Photo by he zhu

There are things that people promise and things that they do. And they’re almost never the same thing. At least they never do things the way they promised to do them and so they are different and separate things. After countless arguments around the table over “who has more baggage” and “who did whom more wrong,” we were starting to get into a pattern. There’s always a twist that brings it back. It being whatever revives us. When my share of words had been wasted and I couldn’t afford to do anything else but to cry, I took the last piece of turnip on the plate and put it right into my mouth. Turnips are such lovely little vegetables, yet they are often overlooked. I love their colour, and something about them distracts me to the point of not hearing him. Its crunch in my teeth and the fresh taste of something undead that came out of the soil deafen every other sound.

He leaned back on his chair, apparently unmoved by the things that’ve been said. We are very different, and we knew that from the beginning. When we are left helpless, we act differently. I tend to move and he sticks to whatever he was sticking to before becoming a helpless parasite of people’s anger and when he’s fed, he’s gentle. But the truth is he really does feed off others’ emotions. He eats me up and everything around him as well. When he’s happy, he’s the only one who’s happy and to this day, every time I look back, I think “When were we happy and alone?” I believe we have never been happy and alone, never happily alone. I am a parasite, too, I guess, I use other people’s emotions to keep us happy, momentarily. I keep my circle open. He doesn’t have a circle to begin with; he’s sitting on a dot.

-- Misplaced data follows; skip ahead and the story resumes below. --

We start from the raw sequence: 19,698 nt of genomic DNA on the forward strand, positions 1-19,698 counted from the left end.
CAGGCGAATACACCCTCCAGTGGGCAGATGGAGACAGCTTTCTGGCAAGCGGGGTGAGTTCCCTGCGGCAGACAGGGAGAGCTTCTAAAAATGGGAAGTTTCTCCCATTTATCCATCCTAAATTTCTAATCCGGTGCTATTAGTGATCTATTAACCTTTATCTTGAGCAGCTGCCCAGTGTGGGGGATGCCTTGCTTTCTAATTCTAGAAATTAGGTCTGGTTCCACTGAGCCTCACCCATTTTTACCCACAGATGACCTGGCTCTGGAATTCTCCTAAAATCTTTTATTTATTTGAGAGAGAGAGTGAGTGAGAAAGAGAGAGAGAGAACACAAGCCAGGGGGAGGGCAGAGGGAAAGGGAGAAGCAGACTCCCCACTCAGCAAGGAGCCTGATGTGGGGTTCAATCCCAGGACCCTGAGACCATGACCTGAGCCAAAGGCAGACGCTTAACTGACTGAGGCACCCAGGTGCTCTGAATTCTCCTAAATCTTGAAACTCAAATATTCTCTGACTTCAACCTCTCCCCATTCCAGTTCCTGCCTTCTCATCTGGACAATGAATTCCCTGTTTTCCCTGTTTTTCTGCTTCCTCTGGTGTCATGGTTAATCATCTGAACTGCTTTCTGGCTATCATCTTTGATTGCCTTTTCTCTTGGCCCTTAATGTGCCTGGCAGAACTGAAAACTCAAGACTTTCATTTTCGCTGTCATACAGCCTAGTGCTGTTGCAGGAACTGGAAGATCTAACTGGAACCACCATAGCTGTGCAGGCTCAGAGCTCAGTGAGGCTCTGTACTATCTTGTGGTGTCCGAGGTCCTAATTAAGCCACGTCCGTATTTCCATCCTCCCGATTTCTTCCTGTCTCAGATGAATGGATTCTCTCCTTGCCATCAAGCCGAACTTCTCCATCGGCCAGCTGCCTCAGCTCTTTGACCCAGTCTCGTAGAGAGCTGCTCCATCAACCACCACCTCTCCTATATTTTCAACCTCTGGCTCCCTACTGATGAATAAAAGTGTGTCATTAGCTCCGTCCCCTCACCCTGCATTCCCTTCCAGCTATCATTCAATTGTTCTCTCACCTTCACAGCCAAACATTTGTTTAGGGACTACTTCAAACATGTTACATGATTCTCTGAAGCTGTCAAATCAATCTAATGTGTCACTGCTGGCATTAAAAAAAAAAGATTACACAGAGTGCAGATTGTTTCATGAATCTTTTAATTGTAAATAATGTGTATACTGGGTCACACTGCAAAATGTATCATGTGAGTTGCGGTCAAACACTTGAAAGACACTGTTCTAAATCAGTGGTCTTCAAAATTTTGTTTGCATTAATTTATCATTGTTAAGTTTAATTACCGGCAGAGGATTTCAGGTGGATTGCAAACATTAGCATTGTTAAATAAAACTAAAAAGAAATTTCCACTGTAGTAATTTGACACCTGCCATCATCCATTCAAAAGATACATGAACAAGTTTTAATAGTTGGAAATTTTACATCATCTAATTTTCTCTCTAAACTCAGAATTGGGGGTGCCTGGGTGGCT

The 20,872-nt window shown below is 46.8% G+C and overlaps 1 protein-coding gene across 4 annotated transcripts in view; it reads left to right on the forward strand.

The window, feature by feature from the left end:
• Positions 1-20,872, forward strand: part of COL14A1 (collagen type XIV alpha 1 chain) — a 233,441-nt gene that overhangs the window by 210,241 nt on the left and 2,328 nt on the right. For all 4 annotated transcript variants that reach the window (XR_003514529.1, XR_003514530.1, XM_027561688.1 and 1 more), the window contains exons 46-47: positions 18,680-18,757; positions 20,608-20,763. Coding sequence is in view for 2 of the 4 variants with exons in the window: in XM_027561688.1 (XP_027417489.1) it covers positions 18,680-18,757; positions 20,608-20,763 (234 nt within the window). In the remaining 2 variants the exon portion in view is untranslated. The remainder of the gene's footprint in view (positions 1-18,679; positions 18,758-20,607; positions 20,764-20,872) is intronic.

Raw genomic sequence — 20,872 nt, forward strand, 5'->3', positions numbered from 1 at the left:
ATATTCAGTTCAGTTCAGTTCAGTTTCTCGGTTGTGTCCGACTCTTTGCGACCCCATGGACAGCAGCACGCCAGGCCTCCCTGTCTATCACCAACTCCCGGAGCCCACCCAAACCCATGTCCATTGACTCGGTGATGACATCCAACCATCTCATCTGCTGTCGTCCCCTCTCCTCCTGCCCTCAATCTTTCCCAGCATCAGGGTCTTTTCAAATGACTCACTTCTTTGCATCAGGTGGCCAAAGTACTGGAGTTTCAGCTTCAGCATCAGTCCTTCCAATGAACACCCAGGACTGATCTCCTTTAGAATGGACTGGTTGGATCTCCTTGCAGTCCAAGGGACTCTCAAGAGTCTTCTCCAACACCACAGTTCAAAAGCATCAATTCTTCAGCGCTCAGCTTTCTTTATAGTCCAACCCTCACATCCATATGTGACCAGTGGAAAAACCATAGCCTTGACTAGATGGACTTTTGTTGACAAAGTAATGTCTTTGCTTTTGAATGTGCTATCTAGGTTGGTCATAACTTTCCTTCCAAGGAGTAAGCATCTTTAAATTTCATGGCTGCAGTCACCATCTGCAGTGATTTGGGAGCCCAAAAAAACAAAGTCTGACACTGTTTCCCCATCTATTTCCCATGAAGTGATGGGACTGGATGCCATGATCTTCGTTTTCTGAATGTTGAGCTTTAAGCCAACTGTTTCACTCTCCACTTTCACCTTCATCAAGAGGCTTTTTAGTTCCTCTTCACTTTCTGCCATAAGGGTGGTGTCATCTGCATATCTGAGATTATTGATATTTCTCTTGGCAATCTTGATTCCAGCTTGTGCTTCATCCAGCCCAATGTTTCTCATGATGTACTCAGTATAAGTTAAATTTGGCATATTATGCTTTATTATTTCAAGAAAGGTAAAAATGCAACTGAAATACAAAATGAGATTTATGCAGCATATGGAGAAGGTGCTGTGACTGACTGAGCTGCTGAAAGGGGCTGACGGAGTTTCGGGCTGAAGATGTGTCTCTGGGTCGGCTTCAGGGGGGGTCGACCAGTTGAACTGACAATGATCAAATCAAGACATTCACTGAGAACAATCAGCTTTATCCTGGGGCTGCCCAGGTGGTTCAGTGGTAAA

I didn’t care to put on my socks, I jumped in my shoes with bare feet. I only grabbed my blue sweatshirt and did what I do when the skeletons in our closets would come out. The beach is only a five-minute walk away, and the route is lovely. From where I was, all I had to do was to get out of the door, turn to my right, and walk along a thin and narrow sidewalk. I had to pass the little bicycle shop and after that, it’s a few houses and then suddenly, there on my left opens up this empty field just stranded right there and across it you can see the beach and the sound of the waves embrace you at once. If you stood right in the middle of the field there, you would feel so alone but everything would feel so serene and when the time is right, there are red poppies growing all across it, giving the boring green of the grass a lively colour. There I get to be happily alone. There’s also a stray cat that hangs around the bicycle shop that particularly loves bicycles. I know that he loves me so dearly as well, and I know that by the way he meows. It’s not quite a meow; it’s more like a little roar.